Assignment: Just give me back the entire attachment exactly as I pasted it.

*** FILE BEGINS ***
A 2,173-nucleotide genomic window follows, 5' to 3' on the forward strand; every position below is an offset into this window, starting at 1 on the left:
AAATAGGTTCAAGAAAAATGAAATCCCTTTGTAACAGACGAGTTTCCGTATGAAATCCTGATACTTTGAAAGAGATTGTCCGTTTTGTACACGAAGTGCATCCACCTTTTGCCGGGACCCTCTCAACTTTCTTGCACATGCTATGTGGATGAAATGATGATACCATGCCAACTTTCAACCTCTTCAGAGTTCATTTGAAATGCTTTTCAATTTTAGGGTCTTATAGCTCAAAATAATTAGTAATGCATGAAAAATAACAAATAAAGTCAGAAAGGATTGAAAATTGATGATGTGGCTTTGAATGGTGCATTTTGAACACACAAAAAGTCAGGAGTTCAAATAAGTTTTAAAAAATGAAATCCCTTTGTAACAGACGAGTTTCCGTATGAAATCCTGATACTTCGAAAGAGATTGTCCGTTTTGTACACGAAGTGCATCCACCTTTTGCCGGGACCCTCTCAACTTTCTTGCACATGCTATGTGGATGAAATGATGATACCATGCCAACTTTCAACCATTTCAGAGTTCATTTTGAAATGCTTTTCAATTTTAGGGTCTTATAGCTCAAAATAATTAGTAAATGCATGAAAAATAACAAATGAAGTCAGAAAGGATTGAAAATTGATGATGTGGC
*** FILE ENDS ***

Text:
A 2,173-nucleotide genomic window follows, 5' to 3' on the forward strand; every position below is an offset into this window, starting at 1 on the left:
AAATAGGTTCAAGAAAAATGAAATCCCTTTGTAACAGACGAGTTTCCGTATGAAATCCTGATACTTTGAAAGAGATTGTCCGTTTTGTACACGAAGTGCATCCACCTTTTGCCGGGACCCTCTCAACTTTCTTGCACATGCTATGTGGATGAAATGATGATACCATGCCAACTTTCAACCTCTTCAGAGTTCATTTGAAATGCTTTTCAATTTTAGGGTCTTATAGCTCAAAATAATTAGTAATGCATGAAAAATAACAAATAAAGTCAGAAAGGATTGAAAATTGATGATGTGGCTTTGAATGGTGCATTTTGAACACACAAAAAGTCAGGAGTTCAAATAAGTTTTAAAAAATGAAATCCCTTTGTAACAGACGAGTTTCCGTATGAAATCCTGATACTTCGAAAGAGATTGTCCGTTTTGTACACGAAGTGCATCCACCTTTTGCCGGGACCCTCTCAACTTTCTTGCACATGCTATGTGGATGAAATGATGATACCATGCCAACTTTCAACCATTTCAGAGTTCATTTTGAAATGCTTTTCAATTTTAGGGTCTTATAGCTCAAAATAATTAGTAAATGCATGAAAAATAACAAATGAAGTCAGAAAGGATTGAAAATTGATGATGTGGC